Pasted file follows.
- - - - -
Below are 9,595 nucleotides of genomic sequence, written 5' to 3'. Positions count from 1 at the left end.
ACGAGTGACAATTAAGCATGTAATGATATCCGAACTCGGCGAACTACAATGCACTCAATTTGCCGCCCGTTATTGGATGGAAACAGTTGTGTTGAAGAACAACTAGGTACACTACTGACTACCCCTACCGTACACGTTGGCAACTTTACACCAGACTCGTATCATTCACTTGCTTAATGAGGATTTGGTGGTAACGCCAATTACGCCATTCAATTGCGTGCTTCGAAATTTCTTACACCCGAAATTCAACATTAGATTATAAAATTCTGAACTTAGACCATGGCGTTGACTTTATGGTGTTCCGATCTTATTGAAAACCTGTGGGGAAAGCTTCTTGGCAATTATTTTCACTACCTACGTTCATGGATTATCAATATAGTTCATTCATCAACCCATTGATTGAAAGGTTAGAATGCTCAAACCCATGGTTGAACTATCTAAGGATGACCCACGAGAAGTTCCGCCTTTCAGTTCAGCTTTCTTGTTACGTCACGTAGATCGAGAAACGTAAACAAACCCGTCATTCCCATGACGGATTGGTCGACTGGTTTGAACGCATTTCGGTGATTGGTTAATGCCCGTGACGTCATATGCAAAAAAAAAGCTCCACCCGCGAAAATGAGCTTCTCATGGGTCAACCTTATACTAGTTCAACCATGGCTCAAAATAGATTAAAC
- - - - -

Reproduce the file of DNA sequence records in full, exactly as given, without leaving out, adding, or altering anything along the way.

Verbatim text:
Below are 9,595 nucleotides of genomic sequence, written 5' to 3'. Positions count from 1 at the left end.
ACGAGTGACAATTAAGCATGTAATGATATCCGAACTCGGCGAACTACAATGCACTCAATTTGCCGCCCGTTATTGGATGGAAACAGTTGTGTTGAAGAACAACTAGGTACACTACTGACTACCCCTACCGTACACGTTGGCAACTTTACACCAGACTCGTATCATTCACTTGCTTAATGAGGATTTGGTGGTAACGCCAATTACGCCATTCAATTGCGTGCTTCGAAATTTCTTACACCCGAAATTCAACATTAGATTATAAAATTCTGAACTTAGACCATGGCGTTGACTTTATGGTGTTCCGATCTTATTGAAAACCTGTGGGGAAAGCTTCTTGGCAATTATTTTCACTACCTACGTTCATGGATTATCAATATAGTTCATTCATCAACCCATTGATTGAAAGGTTAGAATGCTCAAACCCATGGTTGAACTATCTAAGGATGACCCACGAGAAGTTCCGCCTTTCAGTTCAGCTTTCTTGTTACGTCACGTAGATCGAGAAACGTAAACAAACCCGTCATTCCCATGACGGATTGGTCGACTGGTTTGAACGCATTTCGGTGATTGGTTAATGCCCGTGACGTCATATGCAAAAAAAAAGCTCCACCCGCGAAAATGAGCTTCTCATGGGTCAACCTTATACTAGTTCAACCATGGCTCAAAATAGATTAAAC